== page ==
Backyard farmers with larger properties soon realize the necessity of a tractor. You need a mower and harrow for maintaining the pasture, a blade for moving dirt and snow around, a wagon for moving stuff and other implements that make jobs so much easier. But your budget of $3,000 will not get you much more than a big riding lawnmower. Those new Kubotas and John Deeres are expensive. So you start looking for a used tractor.
You don’t have to look much farther than the nearest country corner and there sits a gray and red tractor with a “For Sale” sign on it. If you don’t know much about it, you are looking at a true piece of Americana. This is baseball and grandma’s apple pie, all wrapped up in cast iron and sheet metal. This is an 8N Ford, the most mass produced tractor every made. And guess who made it – Henry Ford. This is the Model T of agriculture. From 1947-1952 Ford built over a half million of them and they were gobbled up at a price of $1,000-$1,400 by the WWII veterans who were now back on the farm. They were simple to operate, powerful (27 PTO Horsepower!) and easy to fix. But most important, they were built to last. So much so that half of them are still operating 60 years later! There is no other piece of mechanical equipment in the world with that longevity.
This story even has a famous lawsuit to go with it. In 1938, Henry Ford made a handshake agreement with Harry Ferguson to use his patents in the 9N Ford, the predecessor to the 8N. When the new 8N Fords rolled off the assembly lines with Ferguson’s patents used in them but without his permission, Ferguson sued and got $5,000,000 dollars after court costs, not much compared to the $500,000,000 in sales that Ford got out of the tractors.
When I grew up on the farm in Idaho, it seemed like every other farm had an 8N sitting around for yard work. My Uncle Wallace next door had a Ford Jubilee, the successor of the 8N, which I drove a lot. At Ricks College, I rebuilt the engine on an 8N Ford in my farm mechanics class. The first day we moved to Antietam Glen 14 years ago. I saw my neighbor, Bill, drive by on a 8N Ford. For the next few weeks as I talked with Bill, he seemed interested in my farm background and mechanical ability. I finally realized why when he asked if I wanted to buy into this neighborhood owned tractor. I jumped at the chance. Bill is gone now and I am the primary mechanic. I have done substantial work on it to keep it running but it has been worth it. I love mowing the pasture with it. And I love pulling the kids behind it on their sleighs and skis when it snows. I have got to fix the electrical system before spring. If you’re reading this Mark (my other neighbor), I am not quite ready to give it up yet.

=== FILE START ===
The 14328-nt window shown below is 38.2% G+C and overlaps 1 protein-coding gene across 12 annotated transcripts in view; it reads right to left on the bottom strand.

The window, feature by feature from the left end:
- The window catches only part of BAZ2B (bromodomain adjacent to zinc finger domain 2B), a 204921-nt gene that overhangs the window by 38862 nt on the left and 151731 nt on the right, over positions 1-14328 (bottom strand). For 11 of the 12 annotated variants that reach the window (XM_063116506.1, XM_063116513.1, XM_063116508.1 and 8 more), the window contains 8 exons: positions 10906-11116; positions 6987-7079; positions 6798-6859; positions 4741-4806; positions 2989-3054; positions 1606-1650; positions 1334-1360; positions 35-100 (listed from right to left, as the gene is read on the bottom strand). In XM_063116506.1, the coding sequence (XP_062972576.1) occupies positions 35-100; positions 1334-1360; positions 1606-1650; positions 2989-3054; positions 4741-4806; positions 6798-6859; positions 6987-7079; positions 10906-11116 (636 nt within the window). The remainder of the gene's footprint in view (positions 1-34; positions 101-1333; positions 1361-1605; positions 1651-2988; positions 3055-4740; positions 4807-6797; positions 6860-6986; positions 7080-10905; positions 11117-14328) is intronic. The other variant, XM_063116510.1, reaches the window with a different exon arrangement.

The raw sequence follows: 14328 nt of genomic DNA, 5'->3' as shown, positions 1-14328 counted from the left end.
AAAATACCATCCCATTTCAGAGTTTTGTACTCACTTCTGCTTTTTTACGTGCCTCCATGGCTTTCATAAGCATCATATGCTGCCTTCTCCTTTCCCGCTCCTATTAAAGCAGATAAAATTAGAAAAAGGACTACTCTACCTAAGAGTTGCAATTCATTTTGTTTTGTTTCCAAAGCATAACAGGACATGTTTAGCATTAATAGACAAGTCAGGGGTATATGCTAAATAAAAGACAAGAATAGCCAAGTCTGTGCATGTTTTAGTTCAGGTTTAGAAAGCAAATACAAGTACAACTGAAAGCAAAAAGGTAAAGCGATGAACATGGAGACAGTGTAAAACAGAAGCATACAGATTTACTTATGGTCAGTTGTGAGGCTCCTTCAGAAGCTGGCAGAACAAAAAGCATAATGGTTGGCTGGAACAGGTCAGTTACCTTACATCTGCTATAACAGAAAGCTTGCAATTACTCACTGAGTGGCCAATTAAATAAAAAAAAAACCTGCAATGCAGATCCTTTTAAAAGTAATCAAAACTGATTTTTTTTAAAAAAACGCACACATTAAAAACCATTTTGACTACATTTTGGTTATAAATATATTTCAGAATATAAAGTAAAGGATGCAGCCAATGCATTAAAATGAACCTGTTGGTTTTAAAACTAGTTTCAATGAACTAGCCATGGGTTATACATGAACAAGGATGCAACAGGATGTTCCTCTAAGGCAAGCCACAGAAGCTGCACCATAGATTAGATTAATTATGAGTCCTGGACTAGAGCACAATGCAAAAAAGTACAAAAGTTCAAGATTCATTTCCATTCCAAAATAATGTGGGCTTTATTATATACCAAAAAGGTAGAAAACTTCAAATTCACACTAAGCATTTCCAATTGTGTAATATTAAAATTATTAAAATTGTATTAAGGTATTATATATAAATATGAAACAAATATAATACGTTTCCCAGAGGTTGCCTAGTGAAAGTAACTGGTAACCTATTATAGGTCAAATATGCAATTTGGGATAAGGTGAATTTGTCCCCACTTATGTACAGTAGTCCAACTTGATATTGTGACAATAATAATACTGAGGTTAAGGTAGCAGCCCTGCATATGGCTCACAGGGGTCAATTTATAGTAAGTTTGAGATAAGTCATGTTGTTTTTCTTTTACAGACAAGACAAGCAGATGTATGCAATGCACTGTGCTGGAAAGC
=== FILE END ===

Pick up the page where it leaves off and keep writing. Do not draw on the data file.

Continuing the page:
So there you are staring at a priceless antique which can be yours for a mere $2,500. The price even includes an old PTO mower on the three point hitch. And you have $500 left over for anticipated repairs. So go ahead and buy it. Get on line and purchase the shop manual which will give you simple instructions on how to fix it. Locate your nearest New Holland dealer which sells every part for it or buy the parts online. But just remember, you don’t really own it. You are just passing through. That 8N Ford will still be around a long time after you are gone.